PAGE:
In a surprising turn of events, I am excited about the opportunity that was afforded to me when I lost my job and decided to grow tomatoes. I feel privileged to be able to help people through teaching on this blog, in my community, and with future ventures.

To all my patients and clients who might read this, I will miss you! I love taking care of your sweet babies. Thank you for always trusting me with such an important task.

And thank you so much to everyone who has supported me as I’ve worked on this blog. You all inspire me to keep working, and I hope you continue to read my posts and give me your honest and helpful feedback.

Curious how I plan to make money now that I don’t have a job? I lay it all out in this follow-up post. 

We’ll be talking soon!


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  1. Laura, what an inspiring journey and story. We, and Bella, will miss you. I love your blog and reflections on getting closer to the Earth.
    If you should work at another Veterinarian office, please let us know. We will follow you!

    Bobbie and John

  2. I loved reading this! I am an LVT and am strongly considering turning to full time farming with my little girls over the next couple years! It’s funny how life pulls you!

    1. Isn’t it? It’s scary, but you never know if you don’t try! At the same time, LVTs are very valuable to vets. Good luck to you either way! 🙂

  3. You will always be a veterinarian, no one can take that away. But if you never started you would never have been known as a Tomato Farmer. I think it’s great that you did. If you want people to look at you really cross-ways tell them you’ve become a worm farmer, you’ll get used to the blank stares. Ha ha.

  4. Hi, your story sounds like mine, almost exactly the same, while I am only now starting my journey I thank you for sharing your story and wish you well.

  5. I love you story and so inspire I never thought that I can love so much growing tomatoes I have so much stress on my life but went I am in the garden is like l am in paradise spending hours until gets dark love you blog thanks Giovana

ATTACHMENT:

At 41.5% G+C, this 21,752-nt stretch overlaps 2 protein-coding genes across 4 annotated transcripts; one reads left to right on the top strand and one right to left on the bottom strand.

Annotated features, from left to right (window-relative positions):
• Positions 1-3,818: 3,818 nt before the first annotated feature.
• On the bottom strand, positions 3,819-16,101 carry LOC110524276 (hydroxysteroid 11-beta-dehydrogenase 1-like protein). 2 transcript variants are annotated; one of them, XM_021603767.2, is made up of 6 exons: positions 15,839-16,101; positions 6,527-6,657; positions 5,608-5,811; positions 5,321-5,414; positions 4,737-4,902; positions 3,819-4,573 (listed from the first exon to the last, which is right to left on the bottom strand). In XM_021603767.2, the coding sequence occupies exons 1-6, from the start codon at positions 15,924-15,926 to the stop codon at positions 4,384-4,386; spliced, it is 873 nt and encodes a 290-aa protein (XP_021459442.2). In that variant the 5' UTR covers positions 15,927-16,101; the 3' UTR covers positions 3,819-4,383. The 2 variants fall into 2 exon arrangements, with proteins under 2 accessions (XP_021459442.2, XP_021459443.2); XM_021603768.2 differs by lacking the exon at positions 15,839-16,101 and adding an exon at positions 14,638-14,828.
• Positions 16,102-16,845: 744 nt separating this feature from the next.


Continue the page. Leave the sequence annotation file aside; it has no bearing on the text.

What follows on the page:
6. I just have to comment on how MUCH I agree with your assessment of the idea we were sold growing up in the 80s and 90s of what it means to be a successful woman. I, too, worked hard in school and went on to earn a doctorate in molecular biology and get a great job as a scientist. But once I had my own two children, I no longer wanted to spend 40 hours a week working on someone else’s goals and priorities at work. I switched to part-time for 3 years and then eventually left work and started homeschooling. Isn’t it funny how our culture told us that we needed to get higher level degrees and a time-consuming career to be happy and successful? I loved my education and I’m glad I have that background to share with my children as I teach them, but I’m happier and more fulfilled now than when I was working full time and building my career. I feel much more well-rounded and “real” with all the great books we read, gardening, raising chickens, keeping bees, cooking real food that we grew together, and enjoying the slower pace that homeschooling allows. It’s nice to read your blog and meet a kindred spirit.

    1. Hi, Stephanie! I feel the same way. I do not regret my education in the least, but I also do not regret leaving my career. I’m so much happier on our little farm with my plants and my chickens. Thank you so much for your comment. It means a lot to know that there are other moms out there like me. 🙂